Michel Hazanavicius • Director
"It's a blend of respectful tribute and irreverence"
by Fabien Lemercier
- CANNES 2017: French filmmaker Michel Hazanavicius discusses the story behind Redoubtable, which had its world premiere in competition at Cannes
Flanked by actors Louis Garrel, Stacy Martin and Bérénice Bejo, as well as his production partner Florence Gastaud, French filmmaker Michel Hazanavicius talked to the international press to break down Redoubtable [+see also:
Q&A: Michel Hazanavicius
film profile], an off-the-wall, well-honed and highly inventive film about a crisis-ridden Jean-Luc Godard as seen through the eyes of his partner, which was unveiled in competition at the 70th Cannes Film Festival.
It would seem that, initially, Anne Wiazemsky didn’t want to give you the rights to her novel Un an après, which you adapted for Redoubtable. What happened, exactly?
Michel Hazanavicius: When I came across the book pretty much by chance and saw the chance to make a film of it, I got in contact with her and phoned her up. But she didn’t think a film was feasible, and we were about to leave the conversation there when I told her: “Your book is still really funny, though, it’s hilarious.” She replied, “I think so too, but you’re the first person to find it funny.” Then we talked some more and she decided to put her faith in me. And she also told me: "I really like the idea that you came from another planet."
The film has two different voices, that of the man and that of the woman, and it’s simultaneously a love story and the fight for survival of this artist in the midst of an ideological crisis. Which one is the main character for you?
That question came up right from the writing stage. The story is recounted by Anne, so she is the main character, but at the same time, she is 20 years old; she is an observer and someone in love, and the movie depicts the breakdown of this love. But this man is so full on that he becomes the main character. She is the fixed reference point, while he is a man adrift, and the film tells the story of how he strays from his fixed reference point. The movie is about the emancipation of a young woman, but as she’s in a relationship, that resonates with this artist, who sacrifices his idols, then his friends, then his relationship, and lastly himself. The story is built around this double movement. But generally, I think the real Jean-Luc Godard is the protagonist and the antagonist himself. That’s what instils empathy because he’s not malicious, he’s not destructive to others, but rather to himself.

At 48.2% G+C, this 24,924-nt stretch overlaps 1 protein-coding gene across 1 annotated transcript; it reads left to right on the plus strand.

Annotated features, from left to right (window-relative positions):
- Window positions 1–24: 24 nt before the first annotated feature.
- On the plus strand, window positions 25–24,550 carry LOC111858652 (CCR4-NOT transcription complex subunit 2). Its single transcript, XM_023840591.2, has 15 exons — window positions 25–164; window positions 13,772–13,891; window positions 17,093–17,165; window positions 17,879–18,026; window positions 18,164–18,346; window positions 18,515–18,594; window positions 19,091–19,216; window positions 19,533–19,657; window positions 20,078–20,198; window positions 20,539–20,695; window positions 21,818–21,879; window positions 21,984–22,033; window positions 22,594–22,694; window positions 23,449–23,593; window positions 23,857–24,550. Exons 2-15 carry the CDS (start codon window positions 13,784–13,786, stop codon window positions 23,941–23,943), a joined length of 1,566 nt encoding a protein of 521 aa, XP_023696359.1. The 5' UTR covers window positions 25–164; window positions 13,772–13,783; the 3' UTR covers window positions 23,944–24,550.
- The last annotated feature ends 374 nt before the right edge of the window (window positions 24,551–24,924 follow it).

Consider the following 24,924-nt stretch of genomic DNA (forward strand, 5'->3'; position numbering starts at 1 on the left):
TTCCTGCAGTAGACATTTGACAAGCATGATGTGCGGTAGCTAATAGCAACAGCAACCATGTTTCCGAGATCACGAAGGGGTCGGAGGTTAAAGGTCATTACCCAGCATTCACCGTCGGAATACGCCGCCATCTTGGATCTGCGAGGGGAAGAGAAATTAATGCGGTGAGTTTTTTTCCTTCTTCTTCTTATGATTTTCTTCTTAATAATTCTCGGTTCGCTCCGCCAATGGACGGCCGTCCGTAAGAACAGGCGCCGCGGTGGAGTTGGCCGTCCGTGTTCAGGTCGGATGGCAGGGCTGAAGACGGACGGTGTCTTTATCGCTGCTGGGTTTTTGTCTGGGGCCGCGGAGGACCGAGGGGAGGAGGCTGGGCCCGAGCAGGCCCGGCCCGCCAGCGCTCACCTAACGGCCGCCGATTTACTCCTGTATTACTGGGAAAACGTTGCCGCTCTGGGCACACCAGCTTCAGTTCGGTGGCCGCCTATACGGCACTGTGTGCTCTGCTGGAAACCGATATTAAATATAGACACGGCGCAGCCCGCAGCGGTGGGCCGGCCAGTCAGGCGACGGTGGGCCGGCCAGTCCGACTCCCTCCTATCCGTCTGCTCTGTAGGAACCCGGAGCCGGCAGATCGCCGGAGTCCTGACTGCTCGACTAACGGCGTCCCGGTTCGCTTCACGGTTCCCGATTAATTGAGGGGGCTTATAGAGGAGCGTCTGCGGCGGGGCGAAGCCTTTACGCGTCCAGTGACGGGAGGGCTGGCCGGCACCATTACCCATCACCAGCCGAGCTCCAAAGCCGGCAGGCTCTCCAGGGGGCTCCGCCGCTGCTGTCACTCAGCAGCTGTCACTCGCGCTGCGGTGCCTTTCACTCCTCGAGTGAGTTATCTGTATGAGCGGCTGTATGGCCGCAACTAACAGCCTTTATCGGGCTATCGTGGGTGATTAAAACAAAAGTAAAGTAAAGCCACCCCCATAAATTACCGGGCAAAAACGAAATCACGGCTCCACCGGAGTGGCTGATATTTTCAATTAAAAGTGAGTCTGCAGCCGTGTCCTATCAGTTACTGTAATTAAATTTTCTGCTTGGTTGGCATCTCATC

How did you manage to depict the spectacular protests from the events of May 1968? Did you use any special effects?
Together with Florence Gastaud, we decided to set aside a large part of the budget to depict May 1968. There’s a little bit of special effects because we didn’t have 100,000 extras, but we did have an awful lot of them. I was also keen to shoot in the real streets in Paris where the demonstrations actually took place. Because given that the movie relies heavily on displacement, mockery and detachment, I wanted a very solid base for the political and ideological aspects of the film.
Is Redoubtable both a satire and a tribute?
Yes, you could say that. On one hand there’s the deviant side, and the film pays tribute to Godard’s movies of the 1960s, both in terms of their form and the topics they addressed. At the same time, it’s aloof and ironic, but Godard himself also did that in his films at the time. He never tried to be nice, and it would have been absurd to make him into a consensual character. So it’s a blend of respectful tribute and irreverence. Even from the writing stage, Godard began to wear me out me a little, and I think he also incidentally tired himself out because he was very demanding. And so I put this cumbersome Godard to one side and decided to focus on Jean-Luc and to reinvent my Jean-Luc, who is funny and very human. It was Louis Garrel who paid more attention to the myth and who was very concerned about what Godard fans would make of it, whereas I wanted to nudge the character a little more towards being a clown. That was the subject of much discussion on set.
What about the film’s style? Was your aim to reproduce Godard’s visual codes?
The idea wasn’t to copy and paste, but rather to be inspired by it, to play with a lot of quotations and montages, while always trying to come back to the narrative aspect and tell a love story. As a viewer, I especially like the films from Godard’s golden decade during the 1960s, but as a director, I admire the way he then pressed on with his own life, his own journey, irrespective of what people thought of him. On the other hand, Redoubtable is not a film about Godard; it’s not an academic thesis. He’s a very important director, but also a pop icon and a man. The pop icon aspect gave me the imagery and a way to connect with the viewer, but it was the man whom I was interested in, with his aloofness and his strong opposition. One of the challenges posed by the film was to make a comedy out of a tragedy, in the same vein as the Italian comedies.
(Translated from French)
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